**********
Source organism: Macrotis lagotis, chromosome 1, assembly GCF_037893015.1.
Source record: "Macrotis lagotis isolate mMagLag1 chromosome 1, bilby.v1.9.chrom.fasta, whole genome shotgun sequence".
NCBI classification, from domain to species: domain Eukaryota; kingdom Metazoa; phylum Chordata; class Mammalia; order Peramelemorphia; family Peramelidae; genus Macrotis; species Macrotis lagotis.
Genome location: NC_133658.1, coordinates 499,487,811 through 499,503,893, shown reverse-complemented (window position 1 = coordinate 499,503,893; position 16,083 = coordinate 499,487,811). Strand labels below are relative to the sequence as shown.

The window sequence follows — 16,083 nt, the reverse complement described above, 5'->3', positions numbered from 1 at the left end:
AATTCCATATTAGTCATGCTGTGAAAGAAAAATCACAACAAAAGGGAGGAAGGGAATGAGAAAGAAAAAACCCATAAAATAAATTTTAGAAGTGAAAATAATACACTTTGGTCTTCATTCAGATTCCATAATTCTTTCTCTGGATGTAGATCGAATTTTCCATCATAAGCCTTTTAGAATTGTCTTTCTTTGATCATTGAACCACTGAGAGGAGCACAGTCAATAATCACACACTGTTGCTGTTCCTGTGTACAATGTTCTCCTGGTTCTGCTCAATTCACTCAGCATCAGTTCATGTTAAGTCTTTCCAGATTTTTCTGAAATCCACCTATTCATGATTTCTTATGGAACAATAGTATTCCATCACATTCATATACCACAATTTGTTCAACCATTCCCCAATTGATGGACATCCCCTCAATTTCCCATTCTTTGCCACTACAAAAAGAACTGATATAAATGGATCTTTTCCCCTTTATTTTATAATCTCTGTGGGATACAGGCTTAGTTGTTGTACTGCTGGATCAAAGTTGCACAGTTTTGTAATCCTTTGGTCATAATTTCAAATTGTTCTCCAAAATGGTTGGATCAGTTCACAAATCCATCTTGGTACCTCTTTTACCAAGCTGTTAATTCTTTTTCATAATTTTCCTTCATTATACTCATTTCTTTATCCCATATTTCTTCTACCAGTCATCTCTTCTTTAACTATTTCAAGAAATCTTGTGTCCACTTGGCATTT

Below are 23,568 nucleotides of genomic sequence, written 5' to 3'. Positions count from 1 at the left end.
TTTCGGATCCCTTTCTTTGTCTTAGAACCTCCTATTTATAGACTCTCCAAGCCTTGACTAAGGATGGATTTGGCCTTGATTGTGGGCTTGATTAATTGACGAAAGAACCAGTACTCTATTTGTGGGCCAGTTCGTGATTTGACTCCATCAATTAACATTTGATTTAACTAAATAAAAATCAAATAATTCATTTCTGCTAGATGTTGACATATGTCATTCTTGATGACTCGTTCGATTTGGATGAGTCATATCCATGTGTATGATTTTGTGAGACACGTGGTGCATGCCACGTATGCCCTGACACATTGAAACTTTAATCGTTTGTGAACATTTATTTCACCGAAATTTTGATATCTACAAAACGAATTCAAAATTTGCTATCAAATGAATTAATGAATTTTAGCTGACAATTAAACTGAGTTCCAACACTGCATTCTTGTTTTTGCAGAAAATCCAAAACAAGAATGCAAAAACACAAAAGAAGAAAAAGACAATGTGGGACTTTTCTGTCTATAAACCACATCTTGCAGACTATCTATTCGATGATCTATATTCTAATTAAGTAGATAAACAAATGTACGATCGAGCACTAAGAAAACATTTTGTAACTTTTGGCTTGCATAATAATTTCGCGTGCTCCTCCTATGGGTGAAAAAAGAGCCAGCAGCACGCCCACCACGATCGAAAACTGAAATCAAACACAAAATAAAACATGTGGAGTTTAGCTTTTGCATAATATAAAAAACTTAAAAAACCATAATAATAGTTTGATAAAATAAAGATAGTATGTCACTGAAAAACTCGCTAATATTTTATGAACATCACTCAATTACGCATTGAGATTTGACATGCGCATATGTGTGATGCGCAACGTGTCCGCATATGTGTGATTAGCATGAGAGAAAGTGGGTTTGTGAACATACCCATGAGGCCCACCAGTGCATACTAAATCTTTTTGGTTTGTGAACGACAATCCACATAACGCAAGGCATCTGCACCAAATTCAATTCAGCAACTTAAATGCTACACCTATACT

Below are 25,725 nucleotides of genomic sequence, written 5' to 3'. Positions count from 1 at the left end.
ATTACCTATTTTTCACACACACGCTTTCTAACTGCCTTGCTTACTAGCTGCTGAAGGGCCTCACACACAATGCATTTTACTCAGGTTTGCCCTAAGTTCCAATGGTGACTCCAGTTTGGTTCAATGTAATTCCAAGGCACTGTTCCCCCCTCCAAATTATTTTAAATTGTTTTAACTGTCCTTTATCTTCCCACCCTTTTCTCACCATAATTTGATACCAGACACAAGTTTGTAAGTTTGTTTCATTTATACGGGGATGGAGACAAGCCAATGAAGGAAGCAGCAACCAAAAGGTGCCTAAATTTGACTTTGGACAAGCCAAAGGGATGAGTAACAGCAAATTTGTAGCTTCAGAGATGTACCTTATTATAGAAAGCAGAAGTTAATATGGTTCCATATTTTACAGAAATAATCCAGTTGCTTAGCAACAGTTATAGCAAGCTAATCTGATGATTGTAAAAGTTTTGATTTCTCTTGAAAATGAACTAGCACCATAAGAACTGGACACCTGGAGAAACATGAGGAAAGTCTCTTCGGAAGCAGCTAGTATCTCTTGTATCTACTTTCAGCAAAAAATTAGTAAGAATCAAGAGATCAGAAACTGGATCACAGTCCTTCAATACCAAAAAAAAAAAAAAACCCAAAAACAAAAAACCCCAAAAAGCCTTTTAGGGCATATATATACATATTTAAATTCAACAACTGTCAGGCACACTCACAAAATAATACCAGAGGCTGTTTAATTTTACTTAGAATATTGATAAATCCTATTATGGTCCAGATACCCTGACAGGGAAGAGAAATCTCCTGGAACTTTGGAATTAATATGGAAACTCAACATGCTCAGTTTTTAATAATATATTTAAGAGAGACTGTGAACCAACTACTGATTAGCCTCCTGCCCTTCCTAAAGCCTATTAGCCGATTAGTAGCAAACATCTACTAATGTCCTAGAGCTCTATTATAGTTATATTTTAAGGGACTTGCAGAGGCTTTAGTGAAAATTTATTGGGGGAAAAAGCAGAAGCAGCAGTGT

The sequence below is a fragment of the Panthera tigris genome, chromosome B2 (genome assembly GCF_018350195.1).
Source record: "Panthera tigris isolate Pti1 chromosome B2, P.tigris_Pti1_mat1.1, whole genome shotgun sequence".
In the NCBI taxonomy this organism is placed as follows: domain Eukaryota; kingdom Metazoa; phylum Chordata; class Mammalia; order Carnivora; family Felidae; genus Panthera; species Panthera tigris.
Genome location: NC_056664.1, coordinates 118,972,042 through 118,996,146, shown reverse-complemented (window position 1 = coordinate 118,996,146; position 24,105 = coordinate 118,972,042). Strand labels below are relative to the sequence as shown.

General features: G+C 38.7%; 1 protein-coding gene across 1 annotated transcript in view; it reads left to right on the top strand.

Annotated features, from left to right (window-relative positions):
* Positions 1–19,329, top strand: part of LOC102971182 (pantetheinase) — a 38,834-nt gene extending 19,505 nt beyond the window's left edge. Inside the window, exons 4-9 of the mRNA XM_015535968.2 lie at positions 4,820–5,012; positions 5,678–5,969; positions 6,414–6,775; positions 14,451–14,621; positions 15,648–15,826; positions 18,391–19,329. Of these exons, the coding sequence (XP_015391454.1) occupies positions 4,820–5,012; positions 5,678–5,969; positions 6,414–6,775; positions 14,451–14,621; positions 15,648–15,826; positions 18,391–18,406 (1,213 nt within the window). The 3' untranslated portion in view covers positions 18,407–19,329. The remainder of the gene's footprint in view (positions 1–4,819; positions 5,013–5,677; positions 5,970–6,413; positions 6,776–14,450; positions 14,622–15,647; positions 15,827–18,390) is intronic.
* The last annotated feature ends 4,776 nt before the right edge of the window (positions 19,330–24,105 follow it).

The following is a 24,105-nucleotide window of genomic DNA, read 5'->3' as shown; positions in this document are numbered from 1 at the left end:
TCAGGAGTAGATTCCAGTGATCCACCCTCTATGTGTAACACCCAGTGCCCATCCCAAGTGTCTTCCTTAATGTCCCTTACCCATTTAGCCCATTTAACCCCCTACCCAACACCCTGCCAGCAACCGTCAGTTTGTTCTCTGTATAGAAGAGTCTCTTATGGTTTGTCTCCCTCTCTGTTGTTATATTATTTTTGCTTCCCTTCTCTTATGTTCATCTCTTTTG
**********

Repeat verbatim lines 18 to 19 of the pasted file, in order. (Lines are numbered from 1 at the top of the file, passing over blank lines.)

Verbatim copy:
* The last annotated feature ends 4,776 nt before the right edge of the window (positions 19,330–24,105 follow it).

The following is a 24,105-nucleotide window of genomic DNA, read 5'->3' as shown; positions in this document are numbered from 1 at the left end: